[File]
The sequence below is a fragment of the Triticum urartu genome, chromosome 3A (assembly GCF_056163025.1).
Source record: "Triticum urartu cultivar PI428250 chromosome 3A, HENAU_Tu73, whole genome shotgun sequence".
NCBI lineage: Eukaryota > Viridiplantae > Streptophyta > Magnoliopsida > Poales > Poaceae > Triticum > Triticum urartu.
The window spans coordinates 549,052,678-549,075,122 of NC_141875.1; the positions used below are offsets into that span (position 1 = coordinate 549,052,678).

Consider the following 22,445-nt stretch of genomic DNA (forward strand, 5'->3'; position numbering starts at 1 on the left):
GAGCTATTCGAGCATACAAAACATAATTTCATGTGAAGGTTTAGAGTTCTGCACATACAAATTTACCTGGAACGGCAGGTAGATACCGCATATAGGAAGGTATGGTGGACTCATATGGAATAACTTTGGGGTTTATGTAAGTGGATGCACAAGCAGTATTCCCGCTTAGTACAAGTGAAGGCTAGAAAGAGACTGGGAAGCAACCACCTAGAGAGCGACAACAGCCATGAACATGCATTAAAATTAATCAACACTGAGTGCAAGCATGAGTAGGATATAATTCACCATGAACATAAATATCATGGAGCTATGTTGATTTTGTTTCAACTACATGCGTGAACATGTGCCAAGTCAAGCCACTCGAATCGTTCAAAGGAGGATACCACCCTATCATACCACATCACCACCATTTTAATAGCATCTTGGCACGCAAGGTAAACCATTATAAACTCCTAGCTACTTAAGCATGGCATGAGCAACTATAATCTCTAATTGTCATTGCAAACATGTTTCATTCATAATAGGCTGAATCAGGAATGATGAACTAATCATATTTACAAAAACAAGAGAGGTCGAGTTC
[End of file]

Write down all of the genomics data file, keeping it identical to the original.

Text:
The sequence below is a fragment of the Triticum urartu genome, chromosome 3A (assembly GCF_056163025.1).
Source record: "Triticum urartu cultivar PI428250 chromosome 3A, HENAU_Tu73, whole genome shotgun sequence".
NCBI lineage: Eukaryota > Viridiplantae > Streptophyta > Magnoliopsida > Poales > Poaceae > Triticum > Triticum urartu.
The window spans coordinates 549,052,678-549,075,122 of NC_141875.1; the positions used below are offsets into that span (position 1 = coordinate 549,052,678).

Consider the following 22,445-nt stretch of genomic DNA (forward strand, 5'->3'; position numbering starts at 1 on the left):
GAGCTATTCGAGCATACAAAACATAATTTCATGTGAAGGTTTAGAGTTCTGCACATACAAATTTACCTGGAACGGCAGGTAGATACCGCATATAGGAAGGTATGGTGGACTCATATGGAATAACTTTGGGGTTTATGTAAGTGGATGCACAAGCAGTATTCCCGCTTAGTACAAGTGAAGGCTAGAAAGAGACTGGGAAGCAACCACCTAGAGAGCGACAACAGCCATGAACATGCATTAAAATTAATCAACACTGAGTGCAAGCATGAGTAGGATATAATTCACCATGAACATAAATATCATGGAGCTATGTTGATTTTGTTTCAACTACATGCGTGAACATGTGCCAAGTCAAGCCACTCGAATCGTTCAAAGGAGGATACCACCCTATCATACCACATCACCACCATTTTAATAGCATCTTGGCACGCAAGGTAAACCATTATAAACTCCTAGCTACTTAAGCATGGCATGAGCAACTATAATCTCTAATTGTCATTGCAAACATGTTTCATTCATAATAGGCTGAATCAGGAATGATGAACTAATCATATTTACAAAAACAAGAGAGGTCGAGTTC